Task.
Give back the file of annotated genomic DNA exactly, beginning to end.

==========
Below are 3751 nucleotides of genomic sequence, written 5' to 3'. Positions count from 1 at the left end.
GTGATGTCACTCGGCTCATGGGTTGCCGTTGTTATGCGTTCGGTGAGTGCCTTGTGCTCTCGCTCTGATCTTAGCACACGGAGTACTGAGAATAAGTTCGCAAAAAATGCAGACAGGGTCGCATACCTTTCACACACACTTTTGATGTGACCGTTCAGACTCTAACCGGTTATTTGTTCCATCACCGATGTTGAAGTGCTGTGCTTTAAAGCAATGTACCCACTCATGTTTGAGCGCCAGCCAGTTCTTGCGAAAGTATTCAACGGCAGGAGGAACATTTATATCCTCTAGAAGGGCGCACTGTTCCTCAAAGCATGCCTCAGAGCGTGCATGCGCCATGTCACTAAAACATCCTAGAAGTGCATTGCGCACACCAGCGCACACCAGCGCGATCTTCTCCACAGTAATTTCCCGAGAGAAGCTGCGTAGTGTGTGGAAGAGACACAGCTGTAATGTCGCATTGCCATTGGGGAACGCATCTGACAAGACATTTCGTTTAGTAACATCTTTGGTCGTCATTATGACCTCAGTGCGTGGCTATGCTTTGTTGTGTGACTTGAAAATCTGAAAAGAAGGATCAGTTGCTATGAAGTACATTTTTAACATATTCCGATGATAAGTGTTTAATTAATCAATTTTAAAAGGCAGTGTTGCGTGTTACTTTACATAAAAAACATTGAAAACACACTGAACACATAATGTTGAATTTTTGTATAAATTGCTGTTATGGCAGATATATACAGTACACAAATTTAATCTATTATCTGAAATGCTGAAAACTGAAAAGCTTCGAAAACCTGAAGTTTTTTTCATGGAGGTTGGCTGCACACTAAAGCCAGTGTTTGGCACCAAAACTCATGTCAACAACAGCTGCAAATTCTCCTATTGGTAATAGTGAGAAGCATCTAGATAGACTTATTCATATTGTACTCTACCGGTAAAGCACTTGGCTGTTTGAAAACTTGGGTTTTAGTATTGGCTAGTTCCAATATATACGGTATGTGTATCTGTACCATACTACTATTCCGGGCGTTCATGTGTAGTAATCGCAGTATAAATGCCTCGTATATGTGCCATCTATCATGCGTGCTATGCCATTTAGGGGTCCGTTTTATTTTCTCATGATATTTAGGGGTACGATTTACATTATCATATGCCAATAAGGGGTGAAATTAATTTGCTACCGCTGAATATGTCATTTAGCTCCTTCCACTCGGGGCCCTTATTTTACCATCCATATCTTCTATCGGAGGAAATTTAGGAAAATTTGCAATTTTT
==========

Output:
Below are 3751 nucleotides of genomic sequence, written 5' to 3'. Positions count from 1 at the left end.
GTGATGTCACTCGGCTCATGGGTTGCCGTTGTTATGCGTTCGGTGAGTGCCTTGTGCTCTCGCTCTGATCTTAGCACACGGAGTACTGAGAATAAGTTCGCAAAAAATGCAGACAGGGTCGCATACCTTTCACACACACTTTTGATGTGACCGTTCAGACTCTAACCGGTTATTTGTTCCATCACCGATGTTGAAGTGCTGTGCTTTAAAGCAATGTACCCACTCATGTTTGAGCGCCAGCCAGTTCTTGCGAAAGTATTCAACGGCAGGAGGAACATTTATATCCTCTAGAAGGGCGCACTGTTCCTCAAAGCATGCCTCAGAGCGTGCATGCGCCATGTCACTAAAACATCCTAGAAGTGCATTGCGCACACCAGCGCACACCAGCGCGATCTTCTCCACAGTAATTTCCCGAGAGAAGCTGCGTAGTGTGTGGAAGAGACACAGCTGTAATGTCGCATTGCCATTGGGGAACGCATCTGACAAGACATTTCGTTTAGTAACATCTTTGGTCGTCATTATGACCTCAGTGCGTGGCTATGCTTTGTTGTGTGACTTGAAAATCTGAAAAGAAGGATCAGTTGCTATGAAGTACATTTTTAACATATTCCGATGATAAGTGTTTAATTAATCAATTTTAAAAGGCAGTGTTGCGTGTTACTTTACATAAAAAACATTGAAAACACACTGAACACATAATGTTGAATTTTTGTATAAATTGCTGTTATGGCAGATATATACAGTACACAAATTTAATCTATTATCTGAAATGCTGAAAACTGAAAAGCTTCGAAAACCTGAAGTTTTTTTCATGGAGGTTGGCTGCACACTAAAGCCAGTGTTTGGCACCAAAACTCATGTCAACAACAGCTGCAAATTCTCCTATTGGTAATAGTGAGAAGCATCTAGATAGACTTATTCATATTGTACTCTACCGGTAAAGCACTTGGCTGTTTGAAAACTTGGGTTTTAGTATTGGCTAGTTCCAATATATACGGTATGTGTATCTGTACCATACTACTATTCCGGGCGTTCATGTGTAGTAATCGCAGTATAAATGCCTCGTATATGTGCCATCTATCATGCGTGCTATGCCATTTAGGGGTCCGTTTTATTTTCTCATGATATTTAGGGGTACGATTTACATTATCATATGCCAATAAGGGGTGAAATTAATTTGCTACCGCTGAATATGTCATTTAGCTCCTTCCACTCGGGGCCCTTATTTTACCATCCATATCTTCTATCGGAGGAAATTTAGGAAAATTTGCAATTTTT